China's exploding population spurs world’s largest water diversion project and lots of questions marks

July 14, 2011

Download Story
(AP/Andy Wong)
A motorist passes a sign promising safe water near a canal to the South-North Water Diversion Project in Henan province, China.

As the population of northern China explodes, it needs more water than the land can provide. To bring water to its thirsty cities, the government has embarked on the world’s most expensive and largest engineering feat: the South-North Water Diversion Project. We talk to Kenneth Pomeranz, professor of history at UC-Irvine and author of several books, including The Great Divergence: China, Europe, and the Making of the Modern World Economy. He says that while the project is rife with problems, will likely displace millions and might not work, it’s nonetheless necessary for China’s future.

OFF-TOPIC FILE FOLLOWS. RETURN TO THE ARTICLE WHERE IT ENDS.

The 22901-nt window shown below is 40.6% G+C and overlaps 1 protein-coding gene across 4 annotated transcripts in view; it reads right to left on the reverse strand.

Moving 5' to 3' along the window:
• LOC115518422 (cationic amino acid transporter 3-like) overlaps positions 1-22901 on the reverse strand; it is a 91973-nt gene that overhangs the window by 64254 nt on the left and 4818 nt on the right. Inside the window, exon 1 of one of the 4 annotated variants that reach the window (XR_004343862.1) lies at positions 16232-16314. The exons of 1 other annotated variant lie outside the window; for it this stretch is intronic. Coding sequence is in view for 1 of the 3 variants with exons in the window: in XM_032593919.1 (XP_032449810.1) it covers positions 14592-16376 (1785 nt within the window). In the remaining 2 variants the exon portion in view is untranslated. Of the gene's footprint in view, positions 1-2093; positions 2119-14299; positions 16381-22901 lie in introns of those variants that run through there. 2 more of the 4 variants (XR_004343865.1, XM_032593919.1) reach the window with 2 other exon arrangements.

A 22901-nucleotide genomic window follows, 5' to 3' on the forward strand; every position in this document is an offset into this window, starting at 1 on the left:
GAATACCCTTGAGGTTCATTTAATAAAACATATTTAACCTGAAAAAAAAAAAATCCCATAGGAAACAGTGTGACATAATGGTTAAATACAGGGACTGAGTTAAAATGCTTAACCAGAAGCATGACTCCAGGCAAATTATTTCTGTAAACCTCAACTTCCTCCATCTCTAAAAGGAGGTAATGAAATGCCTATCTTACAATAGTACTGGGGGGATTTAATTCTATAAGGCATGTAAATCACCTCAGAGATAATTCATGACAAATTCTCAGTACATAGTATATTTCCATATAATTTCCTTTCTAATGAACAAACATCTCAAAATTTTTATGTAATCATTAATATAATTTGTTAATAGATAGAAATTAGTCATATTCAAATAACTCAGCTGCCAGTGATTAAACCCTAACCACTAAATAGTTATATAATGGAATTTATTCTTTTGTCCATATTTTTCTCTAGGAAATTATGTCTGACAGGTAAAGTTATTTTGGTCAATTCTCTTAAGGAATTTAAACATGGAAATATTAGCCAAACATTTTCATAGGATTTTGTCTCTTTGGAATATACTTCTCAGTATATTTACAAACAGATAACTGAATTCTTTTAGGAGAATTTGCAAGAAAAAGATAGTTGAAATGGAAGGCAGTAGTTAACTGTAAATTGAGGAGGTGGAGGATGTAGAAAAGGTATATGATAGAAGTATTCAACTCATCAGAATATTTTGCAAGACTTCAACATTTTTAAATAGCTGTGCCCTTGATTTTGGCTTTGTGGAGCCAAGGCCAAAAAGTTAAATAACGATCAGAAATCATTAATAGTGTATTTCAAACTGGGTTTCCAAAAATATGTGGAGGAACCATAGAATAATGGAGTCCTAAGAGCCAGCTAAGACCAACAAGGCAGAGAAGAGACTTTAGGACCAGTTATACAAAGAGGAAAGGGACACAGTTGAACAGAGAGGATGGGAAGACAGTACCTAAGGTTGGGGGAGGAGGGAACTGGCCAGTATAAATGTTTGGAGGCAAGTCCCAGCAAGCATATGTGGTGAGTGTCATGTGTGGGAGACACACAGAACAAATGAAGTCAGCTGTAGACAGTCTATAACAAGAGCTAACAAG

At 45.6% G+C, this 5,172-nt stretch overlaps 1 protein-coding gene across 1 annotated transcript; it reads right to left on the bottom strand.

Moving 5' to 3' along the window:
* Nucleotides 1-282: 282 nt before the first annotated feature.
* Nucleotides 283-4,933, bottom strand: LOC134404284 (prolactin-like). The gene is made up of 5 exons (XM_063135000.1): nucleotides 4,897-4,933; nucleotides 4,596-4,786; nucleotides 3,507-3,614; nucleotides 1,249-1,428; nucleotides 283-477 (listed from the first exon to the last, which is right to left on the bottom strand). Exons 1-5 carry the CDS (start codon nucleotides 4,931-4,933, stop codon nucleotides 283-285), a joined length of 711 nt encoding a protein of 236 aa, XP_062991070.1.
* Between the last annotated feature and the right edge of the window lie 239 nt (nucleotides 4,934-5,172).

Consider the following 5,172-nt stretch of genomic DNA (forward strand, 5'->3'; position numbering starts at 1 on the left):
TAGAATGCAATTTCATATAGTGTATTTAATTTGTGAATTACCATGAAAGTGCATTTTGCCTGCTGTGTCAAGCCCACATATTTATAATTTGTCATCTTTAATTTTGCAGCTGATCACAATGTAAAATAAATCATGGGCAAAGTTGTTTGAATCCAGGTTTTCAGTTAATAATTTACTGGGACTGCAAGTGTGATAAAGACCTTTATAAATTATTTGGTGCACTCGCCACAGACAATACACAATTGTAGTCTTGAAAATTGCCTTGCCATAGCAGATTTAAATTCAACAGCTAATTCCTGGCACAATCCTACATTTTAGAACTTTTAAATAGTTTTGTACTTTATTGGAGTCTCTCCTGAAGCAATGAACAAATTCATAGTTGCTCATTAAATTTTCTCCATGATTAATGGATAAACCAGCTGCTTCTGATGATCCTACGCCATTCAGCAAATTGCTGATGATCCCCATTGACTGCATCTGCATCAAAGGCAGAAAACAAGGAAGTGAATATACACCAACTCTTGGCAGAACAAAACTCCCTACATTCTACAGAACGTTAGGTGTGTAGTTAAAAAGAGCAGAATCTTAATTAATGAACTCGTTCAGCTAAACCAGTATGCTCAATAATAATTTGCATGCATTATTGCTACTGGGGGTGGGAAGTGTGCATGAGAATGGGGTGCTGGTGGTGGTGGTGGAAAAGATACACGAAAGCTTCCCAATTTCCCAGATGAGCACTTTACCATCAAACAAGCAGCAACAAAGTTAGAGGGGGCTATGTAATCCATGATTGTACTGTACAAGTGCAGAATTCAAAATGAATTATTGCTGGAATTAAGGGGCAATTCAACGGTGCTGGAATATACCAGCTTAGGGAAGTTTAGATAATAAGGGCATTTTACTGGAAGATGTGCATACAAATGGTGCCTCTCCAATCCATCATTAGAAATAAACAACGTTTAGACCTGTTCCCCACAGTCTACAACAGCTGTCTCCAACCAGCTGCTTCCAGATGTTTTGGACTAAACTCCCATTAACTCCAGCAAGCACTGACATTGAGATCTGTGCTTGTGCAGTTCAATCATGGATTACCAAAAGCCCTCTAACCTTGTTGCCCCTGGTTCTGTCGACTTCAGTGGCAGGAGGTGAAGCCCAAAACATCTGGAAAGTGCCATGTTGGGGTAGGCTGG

Tune in to All Things Considered tonight (7/14) for the latest installment of Front and Center – WBEZ’s special series examining critical issues in the Great Lakes region as Shannon Heffernan and Heather Radke report on how tribal fishing rights may be the most powerful legal argument for protecting Great Lakes eco-systems.